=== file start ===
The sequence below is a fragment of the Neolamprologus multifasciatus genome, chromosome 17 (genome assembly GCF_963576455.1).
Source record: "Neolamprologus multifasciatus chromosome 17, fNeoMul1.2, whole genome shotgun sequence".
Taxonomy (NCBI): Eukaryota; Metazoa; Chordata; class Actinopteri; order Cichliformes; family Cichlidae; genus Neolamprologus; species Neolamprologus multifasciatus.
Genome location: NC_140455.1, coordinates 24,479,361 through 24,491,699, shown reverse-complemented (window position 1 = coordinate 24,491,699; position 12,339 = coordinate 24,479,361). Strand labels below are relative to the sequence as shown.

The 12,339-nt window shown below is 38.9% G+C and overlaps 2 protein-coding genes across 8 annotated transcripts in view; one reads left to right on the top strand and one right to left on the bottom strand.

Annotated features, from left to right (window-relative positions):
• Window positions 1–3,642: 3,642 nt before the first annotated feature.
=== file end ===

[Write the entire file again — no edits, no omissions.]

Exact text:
The sequence below is a fragment of the Neolamprologus multifasciatus genome, chromosome 17 (genome assembly GCF_963576455.1).
Source record: "Neolamprologus multifasciatus chromosome 17, fNeoMul1.2, whole genome shotgun sequence".
Taxonomy (NCBI): Eukaryota; Metazoa; Chordata; class Actinopteri; order Cichliformes; family Cichlidae; genus Neolamprologus; species Neolamprologus multifasciatus.
Genome location: NC_140455.1, coordinates 24,479,361 through 24,491,699, shown reverse-complemented (window position 1 = coordinate 24,491,699; position 12,339 = coordinate 24,479,361). Strand labels below are relative to the sequence as shown.

The 12,339-nt window shown below is 38.9% G+C and overlaps 2 protein-coding genes across 8 annotated transcripts in view; one reads left to right on the top strand and one right to left on the bottom strand.

Annotated features, from left to right (window-relative positions):
• Window positions 1–3,642: 3,642 nt before the first annotated feature.